How SSD Works
Two types of NAND flash memory are used to make SSD: SLC, storing one bit per cell and MLC, storing two or more bits per cell. Even without any software or firmware enhancements, SLC memory is inherently faster, is more reliable and has greater longevity than MLC, Avian Security's Cohen says. On the other hand, SLC is also more costly to produce and stores significantly less data than MLC.
All SSD natively excels at sequential and random reads -- such as watching videos or listening to music -- because as long as there's free space, the operations require no additional processing to retrieve data. This is why SSD is an excellent choice for handhelds; these devices are used mostly to access music or video, with few data writes required.
NAND is not efficient at random writes. In fact, most vendors tout burst speeds when offering read and write rates without showing sustained sequential figures in their marketing materials, according to Cohen, Unsworth and others. To make up for this shortcoming, vendors are trying to navigate slow read/write speeds not through the NAND flash itself, but through the controller electronics, memory buffers, multiple controller channels, interleaving NAND chips in parallel and flash management software, according to Unsworth.
For example, this month Micron unveiled its newest SSD line for notebooks, the C100 and C200 models, which have from 32GB to 128GB of capacity. Micron states that the drives offer sustained read speeds of up to 250MB/sec. and write speeds of up to 100MB/sec.
The faster sequential write speeds are achieved through two methods: a DRAM buffer, and by increasing the number of I/O channels. The use of firmware tricks the application into believing that the data is being written randomly to the drive, when it's actually being remapped and written sequentially, says Gregory Wong, president of Forward Insights, a consulting and market research firm focused on nonvolatile semiconductor memories.
SSDs are vastly more efficient than hard disk drives in random reads because there is no actuator head (similar to a record player's needle) that must be positioned over the data for retrieval. For example, mechanical positioning latency on a 7,200-rpm hard disk drive can be as much as 5 or 6 milliseconds. Page read times, or access times, for SDD are about 100 times faster than hard disk drives.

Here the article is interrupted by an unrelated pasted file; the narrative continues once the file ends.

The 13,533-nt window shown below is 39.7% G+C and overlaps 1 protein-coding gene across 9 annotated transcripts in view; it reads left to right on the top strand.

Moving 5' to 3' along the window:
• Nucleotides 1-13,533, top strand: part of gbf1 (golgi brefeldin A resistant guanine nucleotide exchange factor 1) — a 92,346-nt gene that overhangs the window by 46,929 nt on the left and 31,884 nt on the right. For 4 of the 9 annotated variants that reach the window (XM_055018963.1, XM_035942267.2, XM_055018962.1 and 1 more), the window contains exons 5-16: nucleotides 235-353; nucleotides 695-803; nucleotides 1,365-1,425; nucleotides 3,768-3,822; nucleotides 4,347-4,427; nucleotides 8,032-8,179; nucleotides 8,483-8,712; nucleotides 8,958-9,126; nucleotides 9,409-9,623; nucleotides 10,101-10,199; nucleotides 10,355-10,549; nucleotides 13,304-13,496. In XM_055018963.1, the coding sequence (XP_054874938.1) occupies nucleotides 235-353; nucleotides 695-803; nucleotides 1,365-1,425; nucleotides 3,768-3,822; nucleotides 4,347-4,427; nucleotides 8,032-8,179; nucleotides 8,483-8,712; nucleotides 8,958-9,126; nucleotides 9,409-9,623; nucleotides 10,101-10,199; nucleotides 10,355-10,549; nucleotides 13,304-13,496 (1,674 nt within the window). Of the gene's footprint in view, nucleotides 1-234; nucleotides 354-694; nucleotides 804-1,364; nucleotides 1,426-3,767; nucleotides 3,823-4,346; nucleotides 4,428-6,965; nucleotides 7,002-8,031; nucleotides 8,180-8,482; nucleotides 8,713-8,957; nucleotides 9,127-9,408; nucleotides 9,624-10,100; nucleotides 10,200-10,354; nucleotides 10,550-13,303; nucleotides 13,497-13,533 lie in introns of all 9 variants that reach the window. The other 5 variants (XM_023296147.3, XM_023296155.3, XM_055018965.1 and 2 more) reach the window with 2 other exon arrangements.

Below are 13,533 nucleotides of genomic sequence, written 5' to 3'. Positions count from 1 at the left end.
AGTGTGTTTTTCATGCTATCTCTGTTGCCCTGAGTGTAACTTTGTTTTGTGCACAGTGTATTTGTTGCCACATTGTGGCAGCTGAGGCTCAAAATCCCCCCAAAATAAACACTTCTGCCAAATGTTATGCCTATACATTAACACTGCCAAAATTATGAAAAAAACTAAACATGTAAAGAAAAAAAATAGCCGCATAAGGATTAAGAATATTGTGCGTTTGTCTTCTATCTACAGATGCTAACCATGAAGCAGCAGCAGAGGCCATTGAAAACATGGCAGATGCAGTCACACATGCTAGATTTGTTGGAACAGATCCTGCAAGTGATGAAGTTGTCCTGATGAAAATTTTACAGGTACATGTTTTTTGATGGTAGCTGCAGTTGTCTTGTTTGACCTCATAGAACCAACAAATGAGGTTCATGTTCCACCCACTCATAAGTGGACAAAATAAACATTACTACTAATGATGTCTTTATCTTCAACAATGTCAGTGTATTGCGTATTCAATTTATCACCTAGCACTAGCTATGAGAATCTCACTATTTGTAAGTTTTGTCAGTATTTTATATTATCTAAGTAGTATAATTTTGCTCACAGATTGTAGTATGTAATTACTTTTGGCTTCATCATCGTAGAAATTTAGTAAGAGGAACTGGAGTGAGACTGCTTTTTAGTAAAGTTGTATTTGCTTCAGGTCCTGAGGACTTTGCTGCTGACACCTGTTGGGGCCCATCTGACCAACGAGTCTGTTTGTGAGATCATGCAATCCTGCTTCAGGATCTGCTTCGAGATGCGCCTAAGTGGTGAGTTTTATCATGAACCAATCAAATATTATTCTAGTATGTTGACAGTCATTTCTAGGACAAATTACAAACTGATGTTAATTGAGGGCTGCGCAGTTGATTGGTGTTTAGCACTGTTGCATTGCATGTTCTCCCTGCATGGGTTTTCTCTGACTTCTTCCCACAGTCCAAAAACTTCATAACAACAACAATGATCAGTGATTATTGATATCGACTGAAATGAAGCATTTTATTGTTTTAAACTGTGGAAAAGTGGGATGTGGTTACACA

"Sequential performance is easy to improve with a DRAM buffer. But if you look at a user profile on a PC, most operations are random," Wong says.
The problem associated with random writes on SSD is that NAND requires an application to find an empty block to write to. If there is no empty block, the application must actually erase the data before it can write to the block, creating about a 2-millisecond delay, which adds up to significant overhead, Wong says.
Another fundamental problem with NAND flash memory is something called write amplification. Data is not written to flash memory in the same way it is written to a host system. Instead, data is laid down in .5MB to 1MB blocks, so if a host requests a 4KB block deletion on a flash drive, anything on the order of 20 to 40 times as much data is written to the NAND flash memory as is written to the host, according to Knut Grimsrud, Intel's director of storage architecture.
"The result is that when you want to write 4KB, for example, you end up having to erase a megabyte's worth of space and then you have to put the data back in it that you didn't want to write, and so often times you end up writing a lot more to the NAND than you wanted to," Grimsrud says, adding that the process creates significant overhead.